© The Financial Times Ltd 2015 FT and 'Financial Times' are trademarks of The Financial Times Ltd.
November 5, 2010 1:00 pm
The next time you consider working from home and cutting out commuting time, bear in mind that it may have a detrimental impact on your career.
Research into passive face time - when you are seen working at your desk by your boss, although there is no interaction between you - has shown that presenteeism counts. Bosses are more likely to think favourably of those employees they can see.
The research “How passive face time affects perceptions of employees: Evidence of spontaneous trait inference”, examined for the first time the effect that seeing their employees around the office has on managers.
“Merely being seen - often from a distance and without any interaction or real understanding of what a person is doing - that in itself has value,” says Kimberly Elsbach, professor of management at the University of California Davis Graduate School of Management, who wrote the paper with Jeffrey Sherman, professor of psychology at Davis and Dan Cable, professor of organisational behaviour at Kenan-Flagler Business School, at the University of North Carolina.
Face time has a “direct and sometimes unconscious effect on how managers view employees,” say the authors. Those employees who work outside the office or who have flexible hours and therefore reduced face time with their managers are consequently at a disadvantage. The writers suggest that such workers should ensure that when they are in the office they should seek as much face time as possible with their managers and should document their achievements as a written record.
The research was published in a recent Human Relations journal.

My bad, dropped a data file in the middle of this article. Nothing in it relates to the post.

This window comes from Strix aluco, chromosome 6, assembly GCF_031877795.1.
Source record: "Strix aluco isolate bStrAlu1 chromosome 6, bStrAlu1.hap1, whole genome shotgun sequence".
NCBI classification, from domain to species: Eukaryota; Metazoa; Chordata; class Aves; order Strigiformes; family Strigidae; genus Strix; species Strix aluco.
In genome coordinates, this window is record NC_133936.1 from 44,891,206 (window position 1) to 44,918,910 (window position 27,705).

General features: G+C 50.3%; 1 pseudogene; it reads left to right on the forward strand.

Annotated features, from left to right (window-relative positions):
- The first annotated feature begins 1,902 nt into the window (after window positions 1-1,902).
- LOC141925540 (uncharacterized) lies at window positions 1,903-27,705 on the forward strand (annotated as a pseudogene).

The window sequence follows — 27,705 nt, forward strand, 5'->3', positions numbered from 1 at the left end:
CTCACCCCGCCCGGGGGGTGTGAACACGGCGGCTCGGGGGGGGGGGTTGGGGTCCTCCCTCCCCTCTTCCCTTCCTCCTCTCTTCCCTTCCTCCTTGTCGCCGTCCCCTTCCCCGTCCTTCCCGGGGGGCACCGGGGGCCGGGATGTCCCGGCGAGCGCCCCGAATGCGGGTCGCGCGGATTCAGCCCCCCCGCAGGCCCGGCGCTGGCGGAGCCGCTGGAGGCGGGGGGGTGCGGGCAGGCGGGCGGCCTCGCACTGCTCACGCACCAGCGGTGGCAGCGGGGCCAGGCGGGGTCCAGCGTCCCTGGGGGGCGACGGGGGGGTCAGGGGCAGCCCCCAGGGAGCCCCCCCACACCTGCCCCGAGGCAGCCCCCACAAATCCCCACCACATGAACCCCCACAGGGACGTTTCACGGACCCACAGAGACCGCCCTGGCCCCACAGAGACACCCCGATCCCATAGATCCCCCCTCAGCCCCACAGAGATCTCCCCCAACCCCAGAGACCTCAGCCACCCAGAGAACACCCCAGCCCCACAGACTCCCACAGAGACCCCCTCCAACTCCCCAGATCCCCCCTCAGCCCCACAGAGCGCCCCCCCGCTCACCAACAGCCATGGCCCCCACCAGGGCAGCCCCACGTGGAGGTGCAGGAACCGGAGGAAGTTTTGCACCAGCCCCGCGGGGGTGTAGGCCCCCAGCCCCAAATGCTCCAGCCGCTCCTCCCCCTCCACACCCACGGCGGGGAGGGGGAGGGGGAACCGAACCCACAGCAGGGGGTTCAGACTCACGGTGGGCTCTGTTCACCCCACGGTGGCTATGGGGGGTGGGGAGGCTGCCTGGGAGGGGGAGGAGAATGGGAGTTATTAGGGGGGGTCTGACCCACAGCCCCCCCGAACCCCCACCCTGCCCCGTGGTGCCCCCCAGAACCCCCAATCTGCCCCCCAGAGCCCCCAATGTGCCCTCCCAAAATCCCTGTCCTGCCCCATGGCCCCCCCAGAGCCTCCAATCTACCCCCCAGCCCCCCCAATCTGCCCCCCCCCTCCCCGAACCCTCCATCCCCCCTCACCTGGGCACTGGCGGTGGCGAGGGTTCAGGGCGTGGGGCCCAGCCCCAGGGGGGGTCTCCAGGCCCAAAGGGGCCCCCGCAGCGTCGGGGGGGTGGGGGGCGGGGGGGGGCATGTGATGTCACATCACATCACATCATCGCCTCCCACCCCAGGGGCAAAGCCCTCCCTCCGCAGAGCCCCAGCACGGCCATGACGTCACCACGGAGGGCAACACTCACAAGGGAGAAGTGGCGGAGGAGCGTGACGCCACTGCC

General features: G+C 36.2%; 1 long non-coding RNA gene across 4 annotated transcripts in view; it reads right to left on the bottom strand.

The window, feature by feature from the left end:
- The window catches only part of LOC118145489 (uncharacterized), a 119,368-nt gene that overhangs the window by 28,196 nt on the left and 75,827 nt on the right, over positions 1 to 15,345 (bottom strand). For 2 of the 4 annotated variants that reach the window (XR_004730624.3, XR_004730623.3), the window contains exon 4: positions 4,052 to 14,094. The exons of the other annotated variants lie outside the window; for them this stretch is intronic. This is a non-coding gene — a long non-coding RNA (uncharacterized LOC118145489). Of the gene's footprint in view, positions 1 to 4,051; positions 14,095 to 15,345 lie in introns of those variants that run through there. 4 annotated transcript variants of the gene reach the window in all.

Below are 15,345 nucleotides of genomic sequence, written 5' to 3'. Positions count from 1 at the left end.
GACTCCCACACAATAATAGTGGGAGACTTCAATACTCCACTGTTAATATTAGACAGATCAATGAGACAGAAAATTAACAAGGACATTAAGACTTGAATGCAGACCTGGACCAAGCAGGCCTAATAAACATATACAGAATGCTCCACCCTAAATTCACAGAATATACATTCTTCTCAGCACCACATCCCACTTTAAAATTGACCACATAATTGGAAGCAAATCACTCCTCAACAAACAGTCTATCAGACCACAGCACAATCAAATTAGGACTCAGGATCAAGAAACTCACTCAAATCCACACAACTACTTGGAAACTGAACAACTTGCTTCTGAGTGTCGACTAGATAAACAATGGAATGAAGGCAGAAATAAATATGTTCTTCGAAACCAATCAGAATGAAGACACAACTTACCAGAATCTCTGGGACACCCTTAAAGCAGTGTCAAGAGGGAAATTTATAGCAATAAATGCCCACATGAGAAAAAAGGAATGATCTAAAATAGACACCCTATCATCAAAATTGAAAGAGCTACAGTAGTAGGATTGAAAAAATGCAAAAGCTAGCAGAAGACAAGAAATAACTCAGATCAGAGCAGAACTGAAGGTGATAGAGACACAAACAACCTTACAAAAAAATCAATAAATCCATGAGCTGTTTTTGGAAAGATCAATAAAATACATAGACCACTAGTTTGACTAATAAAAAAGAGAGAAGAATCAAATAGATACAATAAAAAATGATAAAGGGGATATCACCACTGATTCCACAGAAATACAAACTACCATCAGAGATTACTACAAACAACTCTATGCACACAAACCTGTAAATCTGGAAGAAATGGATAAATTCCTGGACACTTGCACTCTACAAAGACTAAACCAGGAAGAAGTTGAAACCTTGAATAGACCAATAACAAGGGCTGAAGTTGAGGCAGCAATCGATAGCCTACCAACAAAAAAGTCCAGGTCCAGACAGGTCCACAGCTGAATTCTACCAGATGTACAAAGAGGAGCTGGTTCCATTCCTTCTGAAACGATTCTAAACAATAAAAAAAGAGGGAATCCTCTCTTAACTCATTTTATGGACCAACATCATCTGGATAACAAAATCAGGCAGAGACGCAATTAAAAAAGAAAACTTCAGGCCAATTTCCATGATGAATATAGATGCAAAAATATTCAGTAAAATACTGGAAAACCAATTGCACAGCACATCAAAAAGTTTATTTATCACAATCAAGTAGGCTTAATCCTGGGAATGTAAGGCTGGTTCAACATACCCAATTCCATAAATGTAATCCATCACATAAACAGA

However, for The Millennial Generation, the group of young people aged between 15-30, such concerns may be the least of their worries.
Generation Y as they are sometimes called he says, will be beginning their professional careers - if they can find a job - in a very difficult market and could be set back for years to come.
Those groups who enter the workforce during a downturn suffer in terms of salaries and benefits. It takes them longer to enter the jobs market which in turn means they do not acquire the professional skills they need as rapidly, he says. And even when the economy improves they remain at a disadvantage because they have to learn skills they should already have and so do not climb the professional ladder as quickly.
“If you don’t get a decent job in your first five years in the workforce, do you ever? You don’t develop the stable work habits or the self-esteem to move up the corporate ladder. It’s a horrendous waste of human capital,” adds Prof Bidwell.
Copyright The Financial Times Limited 2015. You may share using our article tools.
Please don't cut articles from FT.com and redistribute by email or post to the web.